The DESTINY-Lung01 trial evaluated the next-generation HER2 antibody-drug conjugate T-DXd in patients with HER2-mutant NSCLC.21 T-DXd contains an identical HER2 monoclonal antibody as T-DM1 but has a twofold higher drug-to-antibody ratio and a different payload, which can traffic to neighboring cells via a unique “bystander” function.22 In DESTINY-Lung01, objective responses and disease control were observed in 55% and 92% of patients, respectively, who had experienced disease progression on standard therapies and had not received prior HER2 monoclonal antibody therapy.21 Responses to T-DXd were durable, with a median duration of response of approximately 9 months. Furthermore, responses were observed irrespective of the location of the HER2 mutation, level of HER2 expression, presence of concurrent HER2 amplification, and prior treatment with HER2 tyrosine kinase inhibitors. In addition, systemic responses were seen among the 33 patients with baseline asymptomatic brain metastases, though formal central nervous system (CNS) surveillance was not incorporated into the study design.
The toxicity profile of T-DXd in DESTINY-Lung01 was not inconsequential, with grade ≥ 3 adverse events occurring in 46% of patients, including two patients with fatal respiratory events. The overall frequency of interstitial lung disease was striking at 26%, with the majority (83%) of events categorized as grade ≥ 2.21 Treatment-related toxicities necessitated dose reduction for 34% of patients and treatment discontinuation for 25% of patients, in most cases due to interstitial lung disease, fatigue, and gastrointestinal effects.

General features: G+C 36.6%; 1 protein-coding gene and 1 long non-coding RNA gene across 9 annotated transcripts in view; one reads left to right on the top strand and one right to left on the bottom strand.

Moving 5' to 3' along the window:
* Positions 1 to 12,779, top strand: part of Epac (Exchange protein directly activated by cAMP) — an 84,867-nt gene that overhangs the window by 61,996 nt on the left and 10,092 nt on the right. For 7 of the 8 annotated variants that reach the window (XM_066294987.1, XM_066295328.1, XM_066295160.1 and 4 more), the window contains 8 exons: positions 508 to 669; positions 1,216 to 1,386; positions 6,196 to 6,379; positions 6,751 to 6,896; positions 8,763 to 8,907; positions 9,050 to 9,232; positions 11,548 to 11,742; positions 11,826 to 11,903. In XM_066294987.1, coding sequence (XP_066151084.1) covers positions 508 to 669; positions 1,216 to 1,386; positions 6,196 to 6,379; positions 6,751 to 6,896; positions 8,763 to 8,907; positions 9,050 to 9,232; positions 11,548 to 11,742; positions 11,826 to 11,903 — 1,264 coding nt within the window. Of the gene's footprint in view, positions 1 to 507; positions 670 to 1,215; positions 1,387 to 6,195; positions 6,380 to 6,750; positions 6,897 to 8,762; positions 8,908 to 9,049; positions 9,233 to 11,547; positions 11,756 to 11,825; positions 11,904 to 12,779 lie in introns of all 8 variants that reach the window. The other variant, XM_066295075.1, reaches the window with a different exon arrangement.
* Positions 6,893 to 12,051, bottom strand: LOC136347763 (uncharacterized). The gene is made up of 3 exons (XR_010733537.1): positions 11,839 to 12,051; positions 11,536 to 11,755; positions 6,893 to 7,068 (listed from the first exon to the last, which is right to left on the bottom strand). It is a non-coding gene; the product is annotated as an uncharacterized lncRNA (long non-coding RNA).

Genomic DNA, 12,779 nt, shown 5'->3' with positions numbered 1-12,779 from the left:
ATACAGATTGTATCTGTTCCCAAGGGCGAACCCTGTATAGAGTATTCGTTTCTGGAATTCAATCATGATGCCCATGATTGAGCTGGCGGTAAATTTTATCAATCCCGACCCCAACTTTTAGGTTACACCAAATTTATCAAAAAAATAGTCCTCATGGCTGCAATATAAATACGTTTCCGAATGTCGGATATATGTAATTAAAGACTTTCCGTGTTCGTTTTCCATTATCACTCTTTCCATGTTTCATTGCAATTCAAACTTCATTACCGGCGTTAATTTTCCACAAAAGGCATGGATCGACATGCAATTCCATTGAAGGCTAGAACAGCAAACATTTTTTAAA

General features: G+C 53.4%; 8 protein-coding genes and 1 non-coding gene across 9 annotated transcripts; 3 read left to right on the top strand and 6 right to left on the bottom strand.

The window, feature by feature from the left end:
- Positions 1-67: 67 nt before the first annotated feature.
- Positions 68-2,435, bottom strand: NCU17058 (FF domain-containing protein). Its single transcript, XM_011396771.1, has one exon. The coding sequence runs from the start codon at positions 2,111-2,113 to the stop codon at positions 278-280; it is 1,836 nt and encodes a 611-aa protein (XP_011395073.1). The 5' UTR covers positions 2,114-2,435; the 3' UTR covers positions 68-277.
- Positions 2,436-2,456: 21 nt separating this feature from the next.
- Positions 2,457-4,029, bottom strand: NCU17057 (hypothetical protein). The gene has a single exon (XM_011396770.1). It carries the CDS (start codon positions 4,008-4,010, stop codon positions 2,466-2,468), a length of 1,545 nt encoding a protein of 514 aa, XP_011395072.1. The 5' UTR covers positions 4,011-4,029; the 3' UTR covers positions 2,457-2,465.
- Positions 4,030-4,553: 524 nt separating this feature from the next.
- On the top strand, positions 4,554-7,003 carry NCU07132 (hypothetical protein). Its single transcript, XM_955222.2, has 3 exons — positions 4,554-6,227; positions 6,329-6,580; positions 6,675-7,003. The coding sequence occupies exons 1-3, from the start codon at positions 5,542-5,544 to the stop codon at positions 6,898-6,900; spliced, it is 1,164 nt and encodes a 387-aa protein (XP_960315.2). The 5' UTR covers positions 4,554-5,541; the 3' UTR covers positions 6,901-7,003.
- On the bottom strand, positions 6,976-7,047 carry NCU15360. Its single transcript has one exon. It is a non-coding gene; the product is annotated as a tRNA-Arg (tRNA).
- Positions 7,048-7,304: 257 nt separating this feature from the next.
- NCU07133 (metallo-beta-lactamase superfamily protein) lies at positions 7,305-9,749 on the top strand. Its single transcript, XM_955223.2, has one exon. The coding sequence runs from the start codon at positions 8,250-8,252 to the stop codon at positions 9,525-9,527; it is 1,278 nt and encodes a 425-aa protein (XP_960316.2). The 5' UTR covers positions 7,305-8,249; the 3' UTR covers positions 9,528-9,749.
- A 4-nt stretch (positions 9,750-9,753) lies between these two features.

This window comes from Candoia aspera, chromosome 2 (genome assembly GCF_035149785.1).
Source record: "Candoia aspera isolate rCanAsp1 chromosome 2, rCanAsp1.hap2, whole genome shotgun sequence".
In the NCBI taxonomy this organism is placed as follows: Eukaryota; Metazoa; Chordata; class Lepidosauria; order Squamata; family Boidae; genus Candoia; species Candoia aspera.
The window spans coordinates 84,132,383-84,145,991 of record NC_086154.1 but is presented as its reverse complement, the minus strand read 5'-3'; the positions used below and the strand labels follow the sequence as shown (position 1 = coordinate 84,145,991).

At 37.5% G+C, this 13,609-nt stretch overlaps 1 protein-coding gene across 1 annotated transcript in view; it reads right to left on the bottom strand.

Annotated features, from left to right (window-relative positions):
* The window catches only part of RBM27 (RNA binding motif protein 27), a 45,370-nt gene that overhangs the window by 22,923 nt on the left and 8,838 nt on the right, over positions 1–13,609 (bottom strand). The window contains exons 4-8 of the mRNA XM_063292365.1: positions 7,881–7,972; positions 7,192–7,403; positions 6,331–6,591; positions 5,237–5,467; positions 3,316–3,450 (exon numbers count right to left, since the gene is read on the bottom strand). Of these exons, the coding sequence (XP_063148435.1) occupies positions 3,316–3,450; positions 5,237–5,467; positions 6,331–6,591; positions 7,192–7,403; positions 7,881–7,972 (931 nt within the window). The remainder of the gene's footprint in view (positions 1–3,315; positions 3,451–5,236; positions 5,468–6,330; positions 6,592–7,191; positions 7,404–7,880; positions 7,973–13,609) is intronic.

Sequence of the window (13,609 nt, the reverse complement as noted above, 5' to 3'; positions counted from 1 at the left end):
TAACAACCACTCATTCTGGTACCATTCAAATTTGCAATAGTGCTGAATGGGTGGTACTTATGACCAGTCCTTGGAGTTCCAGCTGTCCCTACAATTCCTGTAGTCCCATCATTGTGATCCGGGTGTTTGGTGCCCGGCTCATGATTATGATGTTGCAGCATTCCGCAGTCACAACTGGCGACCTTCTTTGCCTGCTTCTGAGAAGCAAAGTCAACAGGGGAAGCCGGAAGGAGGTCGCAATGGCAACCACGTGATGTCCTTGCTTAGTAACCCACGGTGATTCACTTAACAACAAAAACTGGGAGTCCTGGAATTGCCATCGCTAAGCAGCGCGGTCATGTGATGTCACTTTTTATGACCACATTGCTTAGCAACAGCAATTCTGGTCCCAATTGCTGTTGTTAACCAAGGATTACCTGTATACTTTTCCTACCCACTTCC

Where Does T-DXd Fit in the Treatment Paradigm for HER2-Mutant NSCLC?
The emergence of HER2-directed antibody-drug conjugates represents a turning point in the ongoing mission to develop selective approaches for treating HER2-mutant NSCLC. Although long-awaited initial strides have been made, the path forward is not fully paved, as there are outstanding questions regarding the ideal time for deploying HER2 antibody-drug conjugates, and the toxicity profile of T-DXd warrants additional scrutiny.
In current practice, the standard first-line therapy for metastatic HER2-mutant NSCLC consists of platinum-doublet chemotherapy combined with immunotherapy. Although the efficacy of T-DXd in pretreated patients with NSCLC in DESTINY-Lung01 exceeded the anticipated efficacy of first-line chemotherapy plus immunotherapy,23 we do not yet have prospective data comparing these approaches.
The emergence of HER2-directed antibody-drug conjugates represents a turning point in the ongoing mission to develop selective approaches for treating HER2-mutant NSCLC.— Ibiayi Dagogo-Jack, MD
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In other molecular subsets (eg, EGFR-mutant NSCLC), administering immunotherapy in close sequence to targeted therapy increases the risk of developing pneumonitis.24 As two-thirds of patients in DESTINY-Lung01 had received immunotherapy,21 it will be informative to determine the incidence of interstitial lung disease in those with and without prior checkpoint inhibitor exposure. If pulmonary toxicity is found to be enriched after checkpoint inhibitor exposure, this may support prioritizing T-DXd in the first-line setting. Interestingly, the incidence of interstitial lung disease is similar in patients with breast cancer treated with T-DXd as monotherapy compared with those who received T-DXd in combination with nivolumab, suggesting interstitial lung disease events may not be modulated by immunotherapy.25